“Many cognitive scientists are using methods developed in neuroscience. Physics has made important contributions to the machinery used to measure brain function and has also provided sophisticated mathematical models of learning and the flow of information. This book represents the assimilation by cognitive scientists of ideas from anthropology and cultural and social psychology.”

    “One indication of this trend toward larger and more diverse communities is that the average number of authors on published journal articles has not only grown but has increased at an astounding rate. MEDLINE is a database of millions of published papers in the biomedical sciences. The average number of authors per article has nearly quadrupled from about 1.5 in 1950 to almost 5.5 in 2014. This means that the average publication today requires the effort and expertise of almost six scientists. Like so many other disciplines, the community of science operates via teamwork.”

    The emergence of teams as praxis, from the context of communal collaboration, is the key point. Knowledge produces progress via achievement. The team is the format for achieving advances. The lesson for resilience thinking is obvious: working together has to happen for collective survival. The cult of individualism prevents everyone from thinking sensibly. Survivalism as ethos has to make the transition from `every man for himself’ to `collaborate in non-local communities and teams’.

    • Robert Guyton 1.1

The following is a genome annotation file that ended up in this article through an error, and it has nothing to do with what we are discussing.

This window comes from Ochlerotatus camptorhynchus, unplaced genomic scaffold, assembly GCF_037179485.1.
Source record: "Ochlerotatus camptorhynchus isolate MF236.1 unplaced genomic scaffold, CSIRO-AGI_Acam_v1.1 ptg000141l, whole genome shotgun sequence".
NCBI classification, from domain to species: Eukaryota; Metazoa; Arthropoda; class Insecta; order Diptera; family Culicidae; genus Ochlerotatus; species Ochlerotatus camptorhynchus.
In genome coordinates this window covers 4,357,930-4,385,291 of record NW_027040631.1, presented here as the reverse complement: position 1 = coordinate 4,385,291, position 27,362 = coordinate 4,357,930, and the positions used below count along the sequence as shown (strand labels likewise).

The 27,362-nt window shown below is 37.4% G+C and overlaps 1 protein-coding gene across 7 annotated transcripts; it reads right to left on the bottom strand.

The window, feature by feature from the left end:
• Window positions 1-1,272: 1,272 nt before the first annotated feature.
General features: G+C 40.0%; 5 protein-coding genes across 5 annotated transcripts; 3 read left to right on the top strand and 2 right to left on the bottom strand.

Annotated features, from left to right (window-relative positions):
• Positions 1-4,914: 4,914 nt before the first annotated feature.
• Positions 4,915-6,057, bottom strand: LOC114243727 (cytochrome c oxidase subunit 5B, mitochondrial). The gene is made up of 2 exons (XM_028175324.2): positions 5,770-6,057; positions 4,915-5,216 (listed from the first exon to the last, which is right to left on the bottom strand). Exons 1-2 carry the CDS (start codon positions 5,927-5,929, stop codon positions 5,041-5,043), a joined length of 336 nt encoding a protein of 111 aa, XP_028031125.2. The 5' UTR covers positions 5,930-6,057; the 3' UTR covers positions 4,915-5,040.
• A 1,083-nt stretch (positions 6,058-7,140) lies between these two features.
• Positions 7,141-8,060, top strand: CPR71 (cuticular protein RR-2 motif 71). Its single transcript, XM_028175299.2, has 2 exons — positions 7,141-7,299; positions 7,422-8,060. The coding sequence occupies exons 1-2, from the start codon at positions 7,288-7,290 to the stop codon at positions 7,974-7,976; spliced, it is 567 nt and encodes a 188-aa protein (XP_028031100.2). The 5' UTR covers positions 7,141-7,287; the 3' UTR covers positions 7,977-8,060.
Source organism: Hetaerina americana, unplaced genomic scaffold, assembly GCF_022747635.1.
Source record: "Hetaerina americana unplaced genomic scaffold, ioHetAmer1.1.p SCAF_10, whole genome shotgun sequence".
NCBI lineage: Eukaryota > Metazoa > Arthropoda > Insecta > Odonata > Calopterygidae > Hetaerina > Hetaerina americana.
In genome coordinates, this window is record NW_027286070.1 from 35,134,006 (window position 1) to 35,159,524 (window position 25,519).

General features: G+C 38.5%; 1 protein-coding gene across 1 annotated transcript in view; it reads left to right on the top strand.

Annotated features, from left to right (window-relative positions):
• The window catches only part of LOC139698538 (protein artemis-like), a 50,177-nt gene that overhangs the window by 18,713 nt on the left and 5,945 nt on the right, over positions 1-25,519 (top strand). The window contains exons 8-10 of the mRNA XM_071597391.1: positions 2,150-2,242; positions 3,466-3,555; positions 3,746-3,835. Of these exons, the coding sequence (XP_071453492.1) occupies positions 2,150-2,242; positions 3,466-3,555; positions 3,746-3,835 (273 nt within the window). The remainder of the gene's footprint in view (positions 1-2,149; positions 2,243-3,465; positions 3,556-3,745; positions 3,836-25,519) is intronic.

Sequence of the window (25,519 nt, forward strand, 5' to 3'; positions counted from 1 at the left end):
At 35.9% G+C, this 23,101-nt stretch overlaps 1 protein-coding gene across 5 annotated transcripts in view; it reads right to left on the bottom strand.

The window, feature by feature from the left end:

Today, I'm collaborating with the "heritage fruit team" in order to move 700 grafted fruit trees, apples mainly, but pears and plums too, out into Southland and into the orchards of people who want to be independent of the supermarkets for their fruit, at least. My job involves wrapping the roots of the trees to ensure they get to their new homes safely, and talking with everyone who comes to buy; from the two days I've already spent doing that I can report that they are delightful people and many have been coming to the fruit tree sale for many years, each time choosing something new for their expanding orchards; Peasegood Nonsuch, Claygate Pearmain, Keswick Codlin, Yellow Ingestra, Renette du Canada, Belle de Boston, Adam's Pearmain, Rall's Janet, Merton Russet, Norfolk Greening, London Pippin, Early Strawberry, Winter Banana, Kidd's Orange Red; to name but a few. Various people from around the rohe contribute other fruiting plants to the sale on their own initiative; this year we have 300 old-fashioned raspberry plants potted up by a young man living in the countryside who wants to contribute to the sharing of resources, as well as black currants from a woman who sees the opportunity to share her partner's mother's excellent old-school bush-fruits with anyone who comes to the sale; and there is a constant stream of customers, from start of day till its end; and yesterday was bitterly cold, with an easterly wind chilling us helpers to the bone, but we were cared-for by the two women who, unbidden, made soup and scones and delivered those to us during the morning. Volunteers to help wrap, carry, record and generally do useful things, have arrived now and then, and there has been a lot of talking; on and off topic. It's been a happy time. Today, two young women are organising a seed-swap for people who have and want open-pollinated seeds of all sorts and they'll be setting up soon in the hall beside the field we're selling our trees from. I'm contributing mashua tubers for that event and plan to call in and see what I can find; I'm always looking for novel seeds and I know of at least one person bringing in unusual seeds from her amazing city garden.